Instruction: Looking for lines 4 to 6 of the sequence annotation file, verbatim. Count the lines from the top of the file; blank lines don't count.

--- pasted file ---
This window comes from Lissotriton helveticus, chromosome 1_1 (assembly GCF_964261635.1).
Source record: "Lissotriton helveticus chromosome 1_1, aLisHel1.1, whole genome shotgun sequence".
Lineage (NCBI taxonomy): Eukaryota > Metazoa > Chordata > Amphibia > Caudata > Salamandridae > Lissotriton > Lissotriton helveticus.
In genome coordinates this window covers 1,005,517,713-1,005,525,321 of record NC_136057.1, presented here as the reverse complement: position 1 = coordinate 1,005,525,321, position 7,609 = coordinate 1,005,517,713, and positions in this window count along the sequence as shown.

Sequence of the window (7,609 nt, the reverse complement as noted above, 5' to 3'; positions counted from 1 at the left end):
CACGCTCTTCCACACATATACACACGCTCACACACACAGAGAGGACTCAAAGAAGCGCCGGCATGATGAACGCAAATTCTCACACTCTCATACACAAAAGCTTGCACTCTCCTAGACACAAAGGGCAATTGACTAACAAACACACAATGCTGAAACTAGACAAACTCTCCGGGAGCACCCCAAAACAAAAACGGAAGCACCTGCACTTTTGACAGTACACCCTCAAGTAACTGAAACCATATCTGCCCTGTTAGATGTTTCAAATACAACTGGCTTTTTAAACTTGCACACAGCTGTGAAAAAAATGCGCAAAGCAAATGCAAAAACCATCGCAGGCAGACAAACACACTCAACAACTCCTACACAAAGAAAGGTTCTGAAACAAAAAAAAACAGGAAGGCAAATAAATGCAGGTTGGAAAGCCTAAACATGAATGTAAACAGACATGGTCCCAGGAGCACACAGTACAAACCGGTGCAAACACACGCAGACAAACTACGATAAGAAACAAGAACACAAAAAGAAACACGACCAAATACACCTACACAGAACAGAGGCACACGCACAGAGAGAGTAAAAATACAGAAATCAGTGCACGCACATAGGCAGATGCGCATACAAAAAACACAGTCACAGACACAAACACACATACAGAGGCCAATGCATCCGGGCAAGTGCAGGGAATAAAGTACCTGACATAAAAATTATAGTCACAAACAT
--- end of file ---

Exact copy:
In genome coordinates this window covers 1,005,517,713-1,005,525,321 of record NC_136057.1, presented here as the reverse complement: position 1 = coordinate 1,005,525,321, position 7,609 = coordinate 1,005,517,713, and positions in this window count along the sequence as shown.

Sequence of the window (7,609 nt, the reverse complement as noted above, 5' to 3'; positions counted from 1 at the left end):
CACGCTCTTCCACACATATACACACGCTCACACACACAGAGAGGACTCAAAGAAGCGCCGGCATGATGAACGCAAATTCTCACACTCTCATACACAAAAGCTTGCACTCTCCTAGACACAAAGGGCAATTGACTAACAAACACACAATGCTGAAACTAGACAAACTCTCCGGGAGCACCCCAAAACAAAAACGGAAGCACCTGCACTTTTGACAGTACACCCTCAAGTAACTGAAACCATATCTGCCCTGTTAGATGTTTCAAATACAACTGGCTTTTTAAACTTGCACACAGCTGTGAAAAAAATGCGCAAAGCAAATGCAAAAACCATCGCAGGCAGACAAACACACTCAACAACTCCTACACAAAGAAAGGTTCTGAAACAAAAAAAAACAGGAAGGCAAATAAATGCAGGTTGGAAAGCCTAAACATGAATGTAAACAGACATGGTCCCAGGAGCACACAGTACAAACCGGTGCAAACACACGCAGACAAACTACGATAAGAAACAAGAACACAAAAAGAAACACGACCAAATACACCTACACAGAACAGAGGCACACGCACAGAGAGAGTAAAAATACAGAAATCAGTGCACGCACATAGGCAGATGCGCATACAAAAAACACAGTCACAGACACAAACACACATACAGAGGCCAATGCATCCGGGCAAGTGCAGGGAATAAAGTACCTGACATAAAAATTATAGTCACAAACAT